10 Ways To Find Yourself Again After A Breakup

­­Depending on how it all went down, breakups can be soul-crushing. You might’ve been hopeful for a game changer or, at the very least, just gotten slightly attached to someone. It’s even worse when they’re totally mean about it. An end to what you had doesn’t have to end you if you put these 10 suggestions on how to spark the return of your glow-up to use.

Let yourself grieve.

There’s no use in trying to put up an immediate front of being good. To start the process of moving on, you have to at least acknowledge what you feel. Cue a pint of Ben & Jerry’s, box of Kleenex, and sad R&B playlist adult cry-it-out session first, then let it go. But don’t just plunge forward thinking the feelings will magically vanish into thin air if you avoid them altogether.

Write it out.

Writing is cathartic. Whatever your literacy comfort is, anything from a text or letter you never send (emphasis on the not actually sending part) to a complete well-crafted essay/poem about the guy can just help you process differently. It’s not always easy to be eloquent and come up with the right words in direct conversation, but art gives you the creative leeway to make sense out of confusion.

Set concrete, achievable goals.

Crossing off your to-do list allows you to relish in mini victories. Set yourself up for success by assigning simple tasks at first (maybe even ones you do every day anyway) like “brush my teeth” or “take out the trash.” Get in the habit of feeling like you can and will be the goal-getter you know you can be. Whenever you’re ready, set bigger and longer-term goals like reaching your target weight or getting the raise you deserve at work.

Spend time with friends.

Feeling lonely isn’t going to make the transition easier. You experience a loss of companionship, forfeit “good morning/night” texts, and have no one to get excited to see or plan things to do with, etc. Get-togethers with the girls can fill that void and keep you from backsliding into his DMs out of boredom and habit. It may even help if you do things for your friends you did for him- like cook, put on makeup, or buy a gift. Just know you don’t need him to be a giving/considerate person and have fun.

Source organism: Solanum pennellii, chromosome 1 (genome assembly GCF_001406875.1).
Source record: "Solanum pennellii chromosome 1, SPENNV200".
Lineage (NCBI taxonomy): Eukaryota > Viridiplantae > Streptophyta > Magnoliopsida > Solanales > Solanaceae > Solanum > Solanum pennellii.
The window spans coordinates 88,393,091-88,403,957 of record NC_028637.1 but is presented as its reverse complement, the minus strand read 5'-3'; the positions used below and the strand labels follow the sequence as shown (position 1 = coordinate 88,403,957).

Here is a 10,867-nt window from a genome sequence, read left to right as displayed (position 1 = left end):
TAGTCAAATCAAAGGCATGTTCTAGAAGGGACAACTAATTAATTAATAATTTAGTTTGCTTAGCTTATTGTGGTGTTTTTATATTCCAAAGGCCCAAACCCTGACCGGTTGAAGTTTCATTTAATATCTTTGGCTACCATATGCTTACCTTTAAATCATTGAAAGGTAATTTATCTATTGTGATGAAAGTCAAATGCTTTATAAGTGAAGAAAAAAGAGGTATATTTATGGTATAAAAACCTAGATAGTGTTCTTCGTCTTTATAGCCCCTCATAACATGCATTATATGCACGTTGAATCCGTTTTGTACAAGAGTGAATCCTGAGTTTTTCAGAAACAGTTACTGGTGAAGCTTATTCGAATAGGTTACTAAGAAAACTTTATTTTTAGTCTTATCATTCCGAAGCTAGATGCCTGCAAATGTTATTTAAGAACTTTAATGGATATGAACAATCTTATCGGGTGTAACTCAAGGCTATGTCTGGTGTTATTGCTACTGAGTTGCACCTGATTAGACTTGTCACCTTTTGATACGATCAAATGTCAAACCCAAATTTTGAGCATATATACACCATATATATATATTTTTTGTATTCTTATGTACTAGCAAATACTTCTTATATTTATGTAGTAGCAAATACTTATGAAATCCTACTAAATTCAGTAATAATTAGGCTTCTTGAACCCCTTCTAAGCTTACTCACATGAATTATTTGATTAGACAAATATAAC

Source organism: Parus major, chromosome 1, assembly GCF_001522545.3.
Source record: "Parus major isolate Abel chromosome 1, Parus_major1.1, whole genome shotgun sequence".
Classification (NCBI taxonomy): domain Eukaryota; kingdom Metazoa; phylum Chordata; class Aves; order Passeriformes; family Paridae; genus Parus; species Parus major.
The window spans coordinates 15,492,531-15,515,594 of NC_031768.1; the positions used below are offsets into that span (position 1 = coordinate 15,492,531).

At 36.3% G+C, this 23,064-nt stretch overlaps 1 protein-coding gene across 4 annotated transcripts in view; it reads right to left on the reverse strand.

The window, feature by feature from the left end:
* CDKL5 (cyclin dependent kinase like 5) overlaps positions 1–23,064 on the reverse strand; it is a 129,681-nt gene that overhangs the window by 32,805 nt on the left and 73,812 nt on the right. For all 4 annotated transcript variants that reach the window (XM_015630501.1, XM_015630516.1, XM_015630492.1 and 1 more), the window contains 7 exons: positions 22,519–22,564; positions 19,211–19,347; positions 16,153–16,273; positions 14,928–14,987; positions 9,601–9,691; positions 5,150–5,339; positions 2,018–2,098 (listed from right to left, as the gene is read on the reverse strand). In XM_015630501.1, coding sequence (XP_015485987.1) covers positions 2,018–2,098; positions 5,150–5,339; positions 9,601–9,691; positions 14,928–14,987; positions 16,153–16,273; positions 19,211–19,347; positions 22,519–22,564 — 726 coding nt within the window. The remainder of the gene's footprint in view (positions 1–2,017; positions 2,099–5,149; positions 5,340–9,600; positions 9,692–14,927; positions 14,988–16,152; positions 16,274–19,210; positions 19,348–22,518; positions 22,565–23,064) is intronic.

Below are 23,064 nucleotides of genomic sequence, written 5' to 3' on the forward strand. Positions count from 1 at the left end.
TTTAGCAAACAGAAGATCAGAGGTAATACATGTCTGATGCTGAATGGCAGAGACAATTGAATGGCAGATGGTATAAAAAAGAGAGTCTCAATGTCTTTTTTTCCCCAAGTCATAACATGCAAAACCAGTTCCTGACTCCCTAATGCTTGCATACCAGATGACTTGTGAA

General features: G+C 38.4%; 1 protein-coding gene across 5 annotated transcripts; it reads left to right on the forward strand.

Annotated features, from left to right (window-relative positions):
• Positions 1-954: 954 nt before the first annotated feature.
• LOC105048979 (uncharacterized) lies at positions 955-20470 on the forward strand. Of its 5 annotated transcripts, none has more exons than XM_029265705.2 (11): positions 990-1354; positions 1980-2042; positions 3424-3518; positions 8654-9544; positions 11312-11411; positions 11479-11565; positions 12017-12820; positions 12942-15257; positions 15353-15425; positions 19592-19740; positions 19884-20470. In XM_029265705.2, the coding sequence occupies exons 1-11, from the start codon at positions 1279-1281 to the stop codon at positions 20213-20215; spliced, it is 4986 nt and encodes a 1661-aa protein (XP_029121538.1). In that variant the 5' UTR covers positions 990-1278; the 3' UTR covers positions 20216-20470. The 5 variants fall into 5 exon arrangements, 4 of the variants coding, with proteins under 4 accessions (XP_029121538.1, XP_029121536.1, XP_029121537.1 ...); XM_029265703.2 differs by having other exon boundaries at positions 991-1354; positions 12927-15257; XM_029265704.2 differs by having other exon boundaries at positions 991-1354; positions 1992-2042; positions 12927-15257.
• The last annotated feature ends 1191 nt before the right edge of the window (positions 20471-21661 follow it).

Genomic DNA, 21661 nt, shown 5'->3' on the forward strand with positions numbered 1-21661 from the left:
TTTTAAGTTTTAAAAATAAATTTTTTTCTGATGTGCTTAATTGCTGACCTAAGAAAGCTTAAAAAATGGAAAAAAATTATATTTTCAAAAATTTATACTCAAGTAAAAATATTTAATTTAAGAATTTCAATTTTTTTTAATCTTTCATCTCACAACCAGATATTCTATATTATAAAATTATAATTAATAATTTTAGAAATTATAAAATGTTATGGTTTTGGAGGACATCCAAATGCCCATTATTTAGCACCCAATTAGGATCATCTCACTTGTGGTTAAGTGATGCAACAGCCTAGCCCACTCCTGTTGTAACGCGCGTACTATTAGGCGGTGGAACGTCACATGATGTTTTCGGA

If you need to, do a healthy amount of lurking.

Some breakups hit harder than others and it’s just not easy to erase someone from your life. I’m not saying go in full stalker mode so you can spend time together (unknown to him), but social media has a way of making you feel like you’ve “checked in” with someone if you keep tabs on their updates. Try not to go to the extent of obsessing over when he is “active” online and what his location on Snapchat is, but if making sure he’s still alive and well by briefly checking his page every now and again prevents a 2 am drunk dial then it may be more good than harm (temporarily).

Do you.

A bad relationship will not complement what makes you uniquely you. Depending on the level of toxicity, you might get pulled away from family, friends, and even your true self. A breakup is a good chance to rediscover your own identity and freely pursue what brings out the best version of who you are.

Take a break.

If you really cared about someone, jumping straight into the next situation can stunt your progression. Not only do you subject that person to becoming a rebound and/or taking out your frustrations from how you were treated in your previous relationship on him, but you also deny yourself a chance to heal. A new relationship will distract you, but it won’t fix what the last one broke.

Go on solo dates.

It’s easy to get comfortable and dependent on relationships with anyone in your life. It’s a good feeling to know that you can do things on your own and still enjoy yourself. You also don’t want to designate certain activities as things you can only do if you’re boo’d up. It’s perfectly OK to see a movie or eat at a restaurant alone. Don’t ever be in a position to feel like you need someone in your life as opposed to just wanting them.

Transform yourself.

Don’t go overboard and be carelessly impulsive, but it may be exciting to tangibly mark the start of new beginnings in your life. An outward change can give you the confidence to pursue an inner transition. It could help if you change your hair cut/color or get a new tattoo to celebrate a newer and better post-breakup you.

Seek inspiration from others.

Breakups suck, but you’re not the first person to go through one or the last. Find out what other people did to overcome setbacks after it happened to them. You can have a private discussion with personal contacts, check out public group forums, or even read articles and books about famous celebrity splits for ideas.

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